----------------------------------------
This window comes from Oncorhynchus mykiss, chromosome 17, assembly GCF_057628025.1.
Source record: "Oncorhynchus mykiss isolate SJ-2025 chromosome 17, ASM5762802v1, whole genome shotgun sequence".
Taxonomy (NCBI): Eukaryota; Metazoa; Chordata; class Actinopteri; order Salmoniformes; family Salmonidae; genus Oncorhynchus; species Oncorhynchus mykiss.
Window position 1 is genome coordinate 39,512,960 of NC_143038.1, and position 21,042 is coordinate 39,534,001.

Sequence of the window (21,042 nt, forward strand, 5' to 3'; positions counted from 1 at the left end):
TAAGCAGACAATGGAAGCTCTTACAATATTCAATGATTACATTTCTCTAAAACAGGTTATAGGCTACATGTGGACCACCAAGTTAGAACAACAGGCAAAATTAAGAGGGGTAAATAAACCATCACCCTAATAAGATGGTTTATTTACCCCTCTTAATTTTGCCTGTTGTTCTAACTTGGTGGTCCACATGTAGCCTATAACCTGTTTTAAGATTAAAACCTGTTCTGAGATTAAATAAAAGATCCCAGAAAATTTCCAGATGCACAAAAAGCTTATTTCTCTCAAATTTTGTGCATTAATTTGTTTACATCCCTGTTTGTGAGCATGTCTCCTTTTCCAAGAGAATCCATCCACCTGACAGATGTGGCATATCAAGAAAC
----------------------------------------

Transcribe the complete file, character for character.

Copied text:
This window comes from Oncorhynchus mykiss, chromosome 17, assembly GCF_057628025.1.
Source record: "Oncorhynchus mykiss isolate SJ-2025 chromosome 17, ASM5762802v1, whole genome shotgun sequence".
Taxonomy (NCBI): Eukaryota; Metazoa; Chordata; class Actinopteri; order Salmoniformes; family Salmonidae; genus Oncorhynchus; species Oncorhynchus mykiss.
Window position 1 is genome coordinate 39,512,960 of NC_143038.1, and position 21,042 is coordinate 39,534,001.

Sequence of the window (21,042 nt, forward strand, 5' to 3'; positions counted from 1 at the left end):
TAAGCAGACAATGGAAGCTCTTACAATATTCAATGATTACATTTCTCTAAAACAGGTTATAGGCTACATGTGGACCACCAAGTTAGAACAACAGGCAAAATTAAGAGGGGTAAATAAACCATCACCCTAATAAGATGGTTTATTTACCCCTCTTAATTTTGCCTGTTGTTCTAACTTGGTGGTCCACATGTAGCCTATAACCTGTTTTAAGATTAAAACCTGTTCTGAGATTAAATAAAAGATCCCAGAAAATTTCCAGATGCACAAAAAGCTTATTTCTCTCAAATTTTGTGCATTAATTTGTTTACATCCCTGTTTGTGAGCATGTCTCCTTTTCCAAGAGAATCCATCCACCTGACAGATGTGGCATATCAAGAAAC